Oh, God. Oh, God. Why isn’t the scene coming to life properly in my head? I can’t visualize a thing, I can’t even visualize every single strut of the Eiffel Tower if I close my eyes, even though I’ve seen pictures of it a million times, so how do you expect me to conjure, in my mind’s eye, an entire fantasy universe? Where am I going with this? I don’t know. I do not know. The whole story is a sham, it’s just a ramble, it’s like vomit, dribbled across a desk, pretending to be Art when everyone knows it’s not fooling anybody, and what it really needs is someone with a dishcloth to clean it up. After this scene, after finish writing it, I have no idea where to go on from there. No idea, at all. In real life, you’re told not to drive at night with your headlights off, so I don’t see why the same shouldn’t apply to writing. Dangerous business, this is. It’s dark! My headlights are broken, and the car is still moving, I think it’s declivity! Somebody help!

Alright. You know what? Just. Write. Forget everything else, let it all spew out, grammatical errors and terribly long-winded sentences—all that wonderful stuff that makes it look as though you aren’t a native English speaker but someone who toppled from some long-forgotten forest in the Tibetan mountains to rejoin civilisation, wearing nothing more than, like, leaves, and cradling a stone shaped like a cat you call Edward and talked to when you were lonely whilst up there all by yourself all those years. Just let it all out! Ugh. My God, the agony. This is horrible, horrible stuff, what am I doing? Nevermind, nevermind, forget it, keep going, keep going. Rubbish! Despair! No, no, no, shhhh, keep going, keep going…

Water break. Water break is necessary, as one has broken into a sweat and is panting very hard, and needs to re-centre oneself. Alright. Drink. Think. Why do you write? The joy of it, of course. Reconnect with that joy. But how can I, when such joy is tainted by my incompetence? I’ll never succeed, I’ll never be anything, I’m delusional, talentless, disgusting, hopeless—I can’t write, I can’t leave the house, I can’t talk to people without wanting to run away—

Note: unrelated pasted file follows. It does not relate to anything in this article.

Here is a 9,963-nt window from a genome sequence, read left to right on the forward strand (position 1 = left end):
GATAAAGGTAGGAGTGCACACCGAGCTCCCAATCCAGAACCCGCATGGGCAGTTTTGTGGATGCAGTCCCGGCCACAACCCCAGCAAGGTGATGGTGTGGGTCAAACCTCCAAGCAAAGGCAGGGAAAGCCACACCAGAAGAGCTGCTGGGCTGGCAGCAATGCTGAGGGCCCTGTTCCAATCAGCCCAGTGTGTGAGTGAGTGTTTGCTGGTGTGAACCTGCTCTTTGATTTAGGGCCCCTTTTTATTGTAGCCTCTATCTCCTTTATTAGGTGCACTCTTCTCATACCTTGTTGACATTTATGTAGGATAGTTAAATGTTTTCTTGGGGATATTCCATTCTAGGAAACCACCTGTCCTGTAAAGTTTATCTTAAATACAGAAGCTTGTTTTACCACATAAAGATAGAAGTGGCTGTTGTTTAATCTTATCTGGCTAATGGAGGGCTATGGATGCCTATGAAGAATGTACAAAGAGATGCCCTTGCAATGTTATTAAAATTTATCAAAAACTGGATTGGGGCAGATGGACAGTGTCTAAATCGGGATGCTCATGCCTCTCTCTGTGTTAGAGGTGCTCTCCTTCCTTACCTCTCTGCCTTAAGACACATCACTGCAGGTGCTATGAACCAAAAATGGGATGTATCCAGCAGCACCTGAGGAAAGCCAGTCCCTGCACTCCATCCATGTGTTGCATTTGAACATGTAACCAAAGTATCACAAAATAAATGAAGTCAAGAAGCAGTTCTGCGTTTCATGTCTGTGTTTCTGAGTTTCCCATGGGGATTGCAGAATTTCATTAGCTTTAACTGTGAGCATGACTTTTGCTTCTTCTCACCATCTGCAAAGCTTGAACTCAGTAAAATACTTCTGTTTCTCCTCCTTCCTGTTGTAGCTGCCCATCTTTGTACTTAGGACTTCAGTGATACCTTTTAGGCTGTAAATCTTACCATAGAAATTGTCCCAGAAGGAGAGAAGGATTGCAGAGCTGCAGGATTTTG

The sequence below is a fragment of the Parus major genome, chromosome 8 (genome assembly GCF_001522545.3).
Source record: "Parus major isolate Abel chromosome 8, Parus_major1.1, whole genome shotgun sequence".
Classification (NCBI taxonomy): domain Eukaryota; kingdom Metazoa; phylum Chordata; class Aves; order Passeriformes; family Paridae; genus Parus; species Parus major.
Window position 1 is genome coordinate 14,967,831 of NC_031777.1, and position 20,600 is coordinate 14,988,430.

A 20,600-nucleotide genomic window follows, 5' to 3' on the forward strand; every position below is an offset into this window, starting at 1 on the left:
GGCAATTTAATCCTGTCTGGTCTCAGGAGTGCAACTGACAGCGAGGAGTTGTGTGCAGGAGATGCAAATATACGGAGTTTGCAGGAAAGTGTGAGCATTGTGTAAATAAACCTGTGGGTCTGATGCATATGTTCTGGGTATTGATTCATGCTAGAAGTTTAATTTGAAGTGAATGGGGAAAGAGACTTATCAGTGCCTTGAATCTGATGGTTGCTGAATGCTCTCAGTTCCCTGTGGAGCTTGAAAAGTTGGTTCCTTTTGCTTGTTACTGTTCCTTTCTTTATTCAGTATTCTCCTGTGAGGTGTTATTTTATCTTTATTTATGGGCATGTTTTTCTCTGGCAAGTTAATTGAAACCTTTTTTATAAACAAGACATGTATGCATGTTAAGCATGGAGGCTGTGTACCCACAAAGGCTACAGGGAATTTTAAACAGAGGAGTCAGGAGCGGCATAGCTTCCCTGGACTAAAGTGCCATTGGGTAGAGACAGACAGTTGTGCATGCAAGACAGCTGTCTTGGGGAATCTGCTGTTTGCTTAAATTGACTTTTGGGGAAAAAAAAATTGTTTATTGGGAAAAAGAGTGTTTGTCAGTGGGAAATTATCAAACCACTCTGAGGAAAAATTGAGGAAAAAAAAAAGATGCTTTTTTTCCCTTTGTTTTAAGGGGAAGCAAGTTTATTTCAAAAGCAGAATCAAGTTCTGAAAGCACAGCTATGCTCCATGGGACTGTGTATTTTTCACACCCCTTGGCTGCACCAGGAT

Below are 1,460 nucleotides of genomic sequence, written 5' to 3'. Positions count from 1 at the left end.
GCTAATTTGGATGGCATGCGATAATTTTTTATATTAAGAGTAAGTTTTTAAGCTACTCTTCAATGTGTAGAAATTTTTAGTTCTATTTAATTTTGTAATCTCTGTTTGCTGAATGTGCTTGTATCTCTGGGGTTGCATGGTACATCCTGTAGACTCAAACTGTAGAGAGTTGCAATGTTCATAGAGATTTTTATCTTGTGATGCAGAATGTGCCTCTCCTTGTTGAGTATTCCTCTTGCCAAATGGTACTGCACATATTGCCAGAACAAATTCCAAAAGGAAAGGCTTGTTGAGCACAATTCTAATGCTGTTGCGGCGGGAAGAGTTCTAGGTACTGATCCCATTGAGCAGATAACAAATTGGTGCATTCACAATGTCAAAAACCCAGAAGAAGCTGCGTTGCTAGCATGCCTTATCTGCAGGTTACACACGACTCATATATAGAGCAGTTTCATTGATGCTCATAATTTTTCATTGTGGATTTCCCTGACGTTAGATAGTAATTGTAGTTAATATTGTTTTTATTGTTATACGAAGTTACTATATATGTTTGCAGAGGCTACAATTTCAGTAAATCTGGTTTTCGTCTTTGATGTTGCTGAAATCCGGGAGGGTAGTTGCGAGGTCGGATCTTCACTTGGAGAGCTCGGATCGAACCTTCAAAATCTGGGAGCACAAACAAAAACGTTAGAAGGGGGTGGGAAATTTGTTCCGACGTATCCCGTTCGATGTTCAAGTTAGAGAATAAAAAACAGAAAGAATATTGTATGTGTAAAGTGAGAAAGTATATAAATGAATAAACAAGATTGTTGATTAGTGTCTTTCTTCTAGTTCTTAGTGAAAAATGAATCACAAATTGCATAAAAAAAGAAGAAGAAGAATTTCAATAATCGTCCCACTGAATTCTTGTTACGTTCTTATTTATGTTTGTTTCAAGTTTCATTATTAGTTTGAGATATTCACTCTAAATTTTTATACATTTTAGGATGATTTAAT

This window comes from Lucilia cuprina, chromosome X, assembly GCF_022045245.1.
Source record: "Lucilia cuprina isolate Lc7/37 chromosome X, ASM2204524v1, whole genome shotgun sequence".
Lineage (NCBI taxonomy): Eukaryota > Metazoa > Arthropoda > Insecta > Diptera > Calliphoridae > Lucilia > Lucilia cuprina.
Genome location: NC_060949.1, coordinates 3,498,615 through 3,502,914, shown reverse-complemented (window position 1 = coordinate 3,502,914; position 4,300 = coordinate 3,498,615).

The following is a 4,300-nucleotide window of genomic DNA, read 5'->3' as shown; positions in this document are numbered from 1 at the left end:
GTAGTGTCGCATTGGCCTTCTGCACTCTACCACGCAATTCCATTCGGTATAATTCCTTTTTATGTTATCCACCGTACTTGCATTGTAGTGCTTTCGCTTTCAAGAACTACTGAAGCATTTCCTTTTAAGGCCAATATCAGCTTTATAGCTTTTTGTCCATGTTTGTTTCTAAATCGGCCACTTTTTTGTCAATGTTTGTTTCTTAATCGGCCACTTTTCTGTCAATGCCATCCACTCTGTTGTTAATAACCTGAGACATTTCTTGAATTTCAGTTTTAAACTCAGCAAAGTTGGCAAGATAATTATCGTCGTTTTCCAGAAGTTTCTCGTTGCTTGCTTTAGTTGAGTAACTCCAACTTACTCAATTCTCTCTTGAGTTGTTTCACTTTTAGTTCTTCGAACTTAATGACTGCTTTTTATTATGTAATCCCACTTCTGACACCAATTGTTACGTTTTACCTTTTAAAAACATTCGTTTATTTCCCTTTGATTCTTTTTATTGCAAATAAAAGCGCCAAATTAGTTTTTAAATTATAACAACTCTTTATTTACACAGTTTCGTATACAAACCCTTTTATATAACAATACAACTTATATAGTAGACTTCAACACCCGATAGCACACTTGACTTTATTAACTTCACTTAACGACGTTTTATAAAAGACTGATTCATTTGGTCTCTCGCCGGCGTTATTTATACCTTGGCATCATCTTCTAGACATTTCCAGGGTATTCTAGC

Back to the desk. Plant your buttocks in the chair: now, you are not moving from this desk, even if you get hungry and thirsty, for the next hour, at the very least. You will sit, and you will write, until the end of this scene. Remember, this is your job. Your job, is to write. Other people build houses, grow food, teach children—your job, at the moment, is to write. You are a writer. Writers, write. That’s it. Let’s get started. Come on, no-one gets a free ride in life, you’ve got to work for the roof over your head and the food on the table. Hm, getting rather hungry—no! Forget the hunger. You are not hungry. Well, you are, but I don’t fucking care: no words written, no food; that’s the way it goes, bitch. Why is that the pep-talk voice inside my head always swears like some graffiti-bespattered gangster?

Focus. MY GOD, this is bad. Nevermind. Keep going, soldier, you can do it, soldier, yes sir, yes sir. Keep on going, keep on going, keep on going—yes, a paragraph! No, wait, you dolt, a paragraph isn’t enough, don’t congratulate yourself when you’ve done the equivalent of shoveling one teensy pile of dirt out of the ground. Patting yourself on the pack only fifteen minutes in, pfft. Idiot.

Ugh. Ergh. Bleugh. Agony—agony—oh, the blood, the pain, the terror—nothing is going right, I’m doomed. Do you hear me? I am doomed. I am sitting here, writing words that make no sense, swirling my fingers through the dirt making mud-cakes in the hopes someone will eat them, when in truth—my God, even my internal monologue has writer’s block! Now blockages are springing up even in the formation of my thoughts! That’s it. Where’s the gun? Where’s the noose? Let me at it. There’s a reason so many writers killed themselves, and if I kill myself, I’m sure it’ll be a mark of my genius later down the line, when they discover all my notebooks and publish what is written in them, post-mortem.

No, you ninny, you’re not some Sylvia Plath, no-one will care if you kill yourself or not—least of all the world. Hey, if you want to be a writer, then you just have to suck it up, and write. Okay. Good. Good. There we go. Just keep on going, it’s terrible, what you are writing makes you want to claw out your eyes and tear out the eyeball of the universe from its socket in a bleeding burst of dark matter, I know, I understand, just keep going, though, just keep going…

My characters are dead. They have been dead for some time. In fact, I’m not even sure if they were alive in the first place. So basically, what I’m doing here is just fiddling with corpses. I am fiddling with corpses! That’s my job, folks, to bring corpses back to life with my magic necromancer pen—ah, the laughter, the hilarity. Oh, my God, really, they are so dead. They are so dead that I can barely work with them. Never mind a relatable protagonist—mine isn’t even alive! Stupid woman, why can’t you just create your own personality, oh please, Character No. 4, won’t you say something and do something of your own accord, you lazy, silly creature, just give me anything I can work with, I’ll take anything at this moment, don’t just stand there slack-jawed like some lollipop-head—ah, God…